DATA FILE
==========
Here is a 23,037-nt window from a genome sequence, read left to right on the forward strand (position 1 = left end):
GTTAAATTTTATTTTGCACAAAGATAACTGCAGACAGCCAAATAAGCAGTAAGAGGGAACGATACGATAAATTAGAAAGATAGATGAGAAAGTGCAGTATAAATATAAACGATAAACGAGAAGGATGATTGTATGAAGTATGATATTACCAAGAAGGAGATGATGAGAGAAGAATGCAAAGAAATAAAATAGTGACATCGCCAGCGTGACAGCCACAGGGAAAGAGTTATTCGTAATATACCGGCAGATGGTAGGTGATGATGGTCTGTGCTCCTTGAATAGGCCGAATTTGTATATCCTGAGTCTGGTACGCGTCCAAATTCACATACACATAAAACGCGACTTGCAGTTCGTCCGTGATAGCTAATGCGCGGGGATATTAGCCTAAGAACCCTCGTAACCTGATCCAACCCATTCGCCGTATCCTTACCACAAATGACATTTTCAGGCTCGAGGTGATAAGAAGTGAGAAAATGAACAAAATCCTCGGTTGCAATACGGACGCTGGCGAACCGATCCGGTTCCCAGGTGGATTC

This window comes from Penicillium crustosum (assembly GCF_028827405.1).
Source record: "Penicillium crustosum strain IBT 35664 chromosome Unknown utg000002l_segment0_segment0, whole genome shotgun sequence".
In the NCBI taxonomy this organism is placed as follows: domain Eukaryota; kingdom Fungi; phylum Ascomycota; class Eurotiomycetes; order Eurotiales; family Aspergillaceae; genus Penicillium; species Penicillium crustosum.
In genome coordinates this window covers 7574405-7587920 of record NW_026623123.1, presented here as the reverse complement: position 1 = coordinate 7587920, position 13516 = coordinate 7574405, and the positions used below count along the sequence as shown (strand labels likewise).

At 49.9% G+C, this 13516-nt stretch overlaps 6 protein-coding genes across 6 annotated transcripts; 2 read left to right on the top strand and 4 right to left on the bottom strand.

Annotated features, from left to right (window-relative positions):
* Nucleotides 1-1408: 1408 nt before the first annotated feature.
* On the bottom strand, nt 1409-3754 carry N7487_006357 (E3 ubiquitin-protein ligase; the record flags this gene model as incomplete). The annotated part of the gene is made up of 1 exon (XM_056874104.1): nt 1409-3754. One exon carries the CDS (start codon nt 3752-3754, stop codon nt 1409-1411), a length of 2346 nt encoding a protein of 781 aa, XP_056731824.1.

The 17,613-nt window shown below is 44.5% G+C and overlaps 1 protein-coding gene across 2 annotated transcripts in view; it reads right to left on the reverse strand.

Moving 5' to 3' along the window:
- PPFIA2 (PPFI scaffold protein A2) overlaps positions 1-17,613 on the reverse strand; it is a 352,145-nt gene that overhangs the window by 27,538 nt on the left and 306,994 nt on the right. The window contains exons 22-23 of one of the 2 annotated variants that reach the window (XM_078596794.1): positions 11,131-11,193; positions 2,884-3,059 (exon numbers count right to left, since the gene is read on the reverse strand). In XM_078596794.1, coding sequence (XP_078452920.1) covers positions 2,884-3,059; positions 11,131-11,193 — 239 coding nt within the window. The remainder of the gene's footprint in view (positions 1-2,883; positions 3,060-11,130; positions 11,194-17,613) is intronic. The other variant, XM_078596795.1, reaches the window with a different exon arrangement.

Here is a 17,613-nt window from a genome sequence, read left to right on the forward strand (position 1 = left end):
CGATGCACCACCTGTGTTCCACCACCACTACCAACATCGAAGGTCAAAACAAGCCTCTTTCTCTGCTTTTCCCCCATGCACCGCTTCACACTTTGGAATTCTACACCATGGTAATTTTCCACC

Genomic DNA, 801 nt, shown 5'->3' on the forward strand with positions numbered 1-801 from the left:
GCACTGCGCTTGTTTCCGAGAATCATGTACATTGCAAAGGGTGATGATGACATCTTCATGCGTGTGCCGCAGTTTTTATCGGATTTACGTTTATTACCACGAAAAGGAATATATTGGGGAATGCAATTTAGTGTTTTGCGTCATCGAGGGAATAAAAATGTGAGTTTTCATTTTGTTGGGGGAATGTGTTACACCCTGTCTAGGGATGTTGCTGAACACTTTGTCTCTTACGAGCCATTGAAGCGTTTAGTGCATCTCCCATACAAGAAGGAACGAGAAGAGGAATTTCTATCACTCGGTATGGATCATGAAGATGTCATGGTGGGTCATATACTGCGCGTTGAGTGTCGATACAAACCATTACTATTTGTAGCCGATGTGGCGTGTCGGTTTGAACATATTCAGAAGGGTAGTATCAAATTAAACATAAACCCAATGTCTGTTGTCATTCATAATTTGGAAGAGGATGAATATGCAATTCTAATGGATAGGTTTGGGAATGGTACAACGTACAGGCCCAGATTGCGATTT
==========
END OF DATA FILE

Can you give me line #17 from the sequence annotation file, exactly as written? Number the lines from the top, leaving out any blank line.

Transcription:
GCACTGCGCTTGTTTCCGAGAATCATGTACATTGCAAAGGGTGATGATGACATCTTCATGCGTGTGCCGCAGTTTTTATCGGATTTACGTTTATTACCACGAAAAGGAATATATTGGGGAATGCAATTTAGTGTTTTGCGTCATCGAGGGAATAAAAATGTGAGTTTTCATTTTGTTGGGGGAATGTGTTACACCCTGTCTAGGGATGTTGCTGAACACTTTGTCTCTTACGAGCCATTGAAGCGTTTAGTGCATCTCCCATACAAGAAGGAACGAGAAGAGGAATTTCTATCACTCGGTATGGATCATGAAGATGTCATGGTGGGTCATATACTGCGCGTTGAGTGTCGATACAAACCATTACTATTTGTAGCCGATGTGGCGTGTCGGTTTGAACATATTCAGAAGGGTAGTATCAAATTAAACATAAACCCAATGTCTGTTGTCATTCATAATTTGGAAGAGGATGAATATGCAATTCTAATGGATAGGTTTGGGAATGGTACAACGTACAGGCCCAGATTGCGATTT